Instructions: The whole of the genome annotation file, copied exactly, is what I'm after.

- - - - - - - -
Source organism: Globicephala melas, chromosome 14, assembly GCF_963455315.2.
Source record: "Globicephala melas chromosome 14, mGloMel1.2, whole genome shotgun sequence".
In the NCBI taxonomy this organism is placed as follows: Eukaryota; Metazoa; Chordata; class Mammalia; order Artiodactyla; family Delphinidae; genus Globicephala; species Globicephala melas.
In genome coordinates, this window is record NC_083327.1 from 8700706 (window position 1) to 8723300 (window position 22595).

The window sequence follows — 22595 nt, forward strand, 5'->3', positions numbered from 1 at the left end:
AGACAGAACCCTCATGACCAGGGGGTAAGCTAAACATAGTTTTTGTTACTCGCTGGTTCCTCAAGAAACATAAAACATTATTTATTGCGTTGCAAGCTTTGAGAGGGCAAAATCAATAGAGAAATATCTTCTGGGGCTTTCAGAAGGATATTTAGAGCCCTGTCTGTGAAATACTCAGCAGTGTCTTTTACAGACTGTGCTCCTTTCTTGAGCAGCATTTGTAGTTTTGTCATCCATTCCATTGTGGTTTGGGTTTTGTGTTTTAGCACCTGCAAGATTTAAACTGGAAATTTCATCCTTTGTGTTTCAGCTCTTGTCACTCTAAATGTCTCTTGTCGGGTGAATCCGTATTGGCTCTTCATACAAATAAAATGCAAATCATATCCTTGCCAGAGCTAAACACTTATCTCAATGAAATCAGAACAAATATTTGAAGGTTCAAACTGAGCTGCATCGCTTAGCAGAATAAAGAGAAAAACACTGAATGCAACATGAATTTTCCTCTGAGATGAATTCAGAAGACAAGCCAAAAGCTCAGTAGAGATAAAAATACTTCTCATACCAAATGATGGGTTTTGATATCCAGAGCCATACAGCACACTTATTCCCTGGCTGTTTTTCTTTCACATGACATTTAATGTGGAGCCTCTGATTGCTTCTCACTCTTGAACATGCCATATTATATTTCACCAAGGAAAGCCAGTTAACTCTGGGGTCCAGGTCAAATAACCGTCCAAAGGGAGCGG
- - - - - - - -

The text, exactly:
Source organism: Globicephala melas, chromosome 14, assembly GCF_963455315.2.
Source record: "Globicephala melas chromosome 14, mGloMel1.2, whole genome shotgun sequence".
In the NCBI taxonomy this organism is placed as follows: Eukaryota; Metazoa; Chordata; class Mammalia; order Artiodactyla; family Delphinidae; genus Globicephala; species Globicephala melas.
In genome coordinates, this window is record NC_083327.1 from 8700706 (window position 1) to 8723300 (window position 22595).

The window sequence follows — 22595 nt, forward strand, 5'->3', positions numbered from 1 at the left end:
AGACAGAACCCTCATGACCAGGGGGTAAGCTAAACATAGTTTTTGTTACTCGCTGGTTCCTCAAGAAACATAAAACATTATTTATTGCGTTGCAAGCTTTGAGAGGGCAAAATCAATAGAGAAATATCTTCTGGGGCTTTCAGAAGGATATTTAGAGCCCTGTCTGTGAAATACTCAGCAGTGTCTTTTACAGACTGTGCTCCTTTCTTGAGCAGCATTTGTAGTTTTGTCATCCATTCCATTGTGGTTTGGGTTTTGTGTTTTAGCACCTGCAAGATTTAAACTGGAAATTTCATCCTTTGTGTTTCAGCTCTTGTCACTCTAAATGTCTCTTGTCGGGTGAATCCGTATTGGCTCTTCATACAAATAAAATGCAAATCATATCCTTGCCAGAGCTAAACACTTATCTCAATGAAATCAGAACAAATATTTGAAGGTTCAAACTGAGCTGCATCGCTTAGCAGAATAAAGAGAAAAACACTGAATGCAACATGAATTTTCCTCTGAGATGAATTCAGAAGACAAGCCAAAAGCTCAGTAGAGATAAAAATACTTCTCATACCAAATGATGGGTTTTGATATCCAGAGCCATACAGCACACTTATTCCCTGGCTGTTTTTCTTTCACATGACATTTAATGTGGAGCCTCTGATTGCTTCTCACTCTTGAACATGCCATATTATATTTCACCAAGGAAAGCCAGTTAACTCTGGGGTCCAGGTCAAATAACCGTCCAAAGGGAGCGG